We measure the reasonableness of a stop using an objective standard: "would the facts available to the officer at the moment of the [stop] `warrant a [person] of reasonable caution in the belief' that the action taken was appropriate?" Terry, 392 U.S. at 21-22, 88 S. Ct. at 1880, 20 L.Ed.2d at *415 906 (quoting Carroll v. United States, 267 U.S. 132, 162, 45 S. Ct. 280, 288, 69 L. Ed. 543, 555 (1925)); see also United States v. Cortez, 449 U.S. 411, 417, 101 S. Ct. 690, 695, 66 L. Ed. 2d 621, 628 (1981). We hold officers to their true reason for stopping a vehicle in question and will not allow them to justify a stop with reasons upon which they did not actually act. State v. Rosenstiel, 473 N.W.2d 59, 61 (Iowa 1991); Aschenbrenner, 289 N.W.2d at 619; Cooley, 229 N.W.2d at 757-59. If the State does not carry its burden, the underlying constitutional principles require that we suppress evidence and statements the State acquired as a result of the improper stop. Aschenbrenner, 289 N.W.2d at 619.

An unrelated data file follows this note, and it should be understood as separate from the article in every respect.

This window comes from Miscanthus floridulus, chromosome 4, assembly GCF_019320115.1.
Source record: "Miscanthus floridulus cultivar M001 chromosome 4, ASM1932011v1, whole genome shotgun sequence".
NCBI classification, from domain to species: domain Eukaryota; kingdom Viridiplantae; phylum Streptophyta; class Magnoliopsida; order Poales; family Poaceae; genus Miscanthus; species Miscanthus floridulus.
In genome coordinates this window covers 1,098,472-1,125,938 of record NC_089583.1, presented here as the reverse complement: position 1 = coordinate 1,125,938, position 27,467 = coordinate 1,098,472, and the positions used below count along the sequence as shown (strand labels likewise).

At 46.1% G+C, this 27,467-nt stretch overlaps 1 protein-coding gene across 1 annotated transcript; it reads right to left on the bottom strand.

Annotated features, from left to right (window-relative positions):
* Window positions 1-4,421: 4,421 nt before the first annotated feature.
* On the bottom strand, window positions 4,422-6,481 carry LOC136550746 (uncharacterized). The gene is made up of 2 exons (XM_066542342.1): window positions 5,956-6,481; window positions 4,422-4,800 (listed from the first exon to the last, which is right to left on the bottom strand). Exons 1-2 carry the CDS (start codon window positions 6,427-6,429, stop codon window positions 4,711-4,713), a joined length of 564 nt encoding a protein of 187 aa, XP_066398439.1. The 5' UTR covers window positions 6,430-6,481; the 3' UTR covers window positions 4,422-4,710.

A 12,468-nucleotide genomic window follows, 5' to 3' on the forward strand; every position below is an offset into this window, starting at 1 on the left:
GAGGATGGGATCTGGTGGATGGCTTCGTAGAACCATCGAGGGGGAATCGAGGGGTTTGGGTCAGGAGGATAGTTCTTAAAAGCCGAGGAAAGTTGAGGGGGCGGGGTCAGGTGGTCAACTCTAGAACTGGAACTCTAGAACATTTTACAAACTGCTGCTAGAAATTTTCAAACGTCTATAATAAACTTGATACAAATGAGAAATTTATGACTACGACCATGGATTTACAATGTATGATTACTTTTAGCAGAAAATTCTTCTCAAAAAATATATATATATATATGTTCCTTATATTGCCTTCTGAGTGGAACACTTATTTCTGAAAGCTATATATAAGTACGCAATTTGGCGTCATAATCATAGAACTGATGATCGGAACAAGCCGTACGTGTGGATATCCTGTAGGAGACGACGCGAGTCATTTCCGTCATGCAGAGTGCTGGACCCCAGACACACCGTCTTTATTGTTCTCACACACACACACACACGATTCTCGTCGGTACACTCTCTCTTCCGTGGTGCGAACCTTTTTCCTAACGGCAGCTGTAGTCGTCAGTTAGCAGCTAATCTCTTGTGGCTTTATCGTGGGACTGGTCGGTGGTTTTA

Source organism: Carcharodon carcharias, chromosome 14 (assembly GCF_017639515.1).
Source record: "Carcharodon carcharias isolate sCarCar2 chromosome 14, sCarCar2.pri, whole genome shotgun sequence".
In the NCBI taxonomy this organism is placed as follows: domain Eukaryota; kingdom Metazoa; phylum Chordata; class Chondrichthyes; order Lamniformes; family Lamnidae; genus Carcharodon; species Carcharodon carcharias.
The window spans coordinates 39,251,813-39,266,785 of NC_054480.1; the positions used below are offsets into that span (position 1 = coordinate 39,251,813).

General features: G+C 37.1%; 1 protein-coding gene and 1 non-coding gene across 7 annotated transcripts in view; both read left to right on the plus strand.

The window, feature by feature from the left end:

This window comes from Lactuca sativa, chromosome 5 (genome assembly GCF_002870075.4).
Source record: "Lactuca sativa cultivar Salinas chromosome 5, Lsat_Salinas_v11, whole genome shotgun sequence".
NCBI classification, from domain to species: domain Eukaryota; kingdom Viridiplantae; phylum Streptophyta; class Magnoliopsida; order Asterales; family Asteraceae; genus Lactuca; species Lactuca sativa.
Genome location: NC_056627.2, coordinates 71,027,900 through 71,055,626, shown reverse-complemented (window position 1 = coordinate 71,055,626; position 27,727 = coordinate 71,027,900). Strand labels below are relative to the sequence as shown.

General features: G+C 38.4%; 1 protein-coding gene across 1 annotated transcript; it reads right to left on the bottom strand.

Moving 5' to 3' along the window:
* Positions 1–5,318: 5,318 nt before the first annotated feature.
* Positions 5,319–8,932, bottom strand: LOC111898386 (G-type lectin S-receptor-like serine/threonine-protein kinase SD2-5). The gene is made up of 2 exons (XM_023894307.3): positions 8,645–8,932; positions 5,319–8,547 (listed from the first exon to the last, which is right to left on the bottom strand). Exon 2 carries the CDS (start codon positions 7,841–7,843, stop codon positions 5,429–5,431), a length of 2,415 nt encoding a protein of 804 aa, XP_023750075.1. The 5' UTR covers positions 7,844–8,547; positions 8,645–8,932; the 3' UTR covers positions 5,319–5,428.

Like the constitutional principles at issue, the rationale supporting the suppression of such evidence is also well-settled. We have stated that the essential purpose of the Fourth Amendment search and seizure proscriptions is "to impose a standard of reasonableness upon the exercise of discretion by government officers, including law enforcement officials, in order to safeguard the privacy and security of individuals against arbitrary invasions." Hilleshiem, 291 N.W.2d at 316. In Terry, the United States Supreme Court noted:

Anything less [than the above-articulated test] would invite intrusions upon constitutionally guaranteed rights based on nothing more substantial than inarticulate hunches ... And simple good faith on the part of the arresting officer is not enough. If subjective good faith alone were the test, the protections of the Fourth Amendment would evaporate, and the people would be secure in their persons, houses, papers and effects only in the discretion of the police.

Terry, 392 U.S. at 22, 88 S. Ct. at 1880, 20 L. Ed. 2d at 906 (citations omitted). While we recognize these principles to be of undeniable importance, we also note the enormous problem law enforcement officers face in controlling narcotics as well as the difficulties inherent in the apprehension of drug offenders. People v. Parisi, 393 Mich. 31, 222 N.W.2d 757, 759 (1974). It is our task to properly and effectively manage the "necessar[y] ... conflict between the need to apply realistic standards of law enforcement in such cases and the need to protect citizens from unreasonable intrusions into their privacy." Id.

IV. Analysis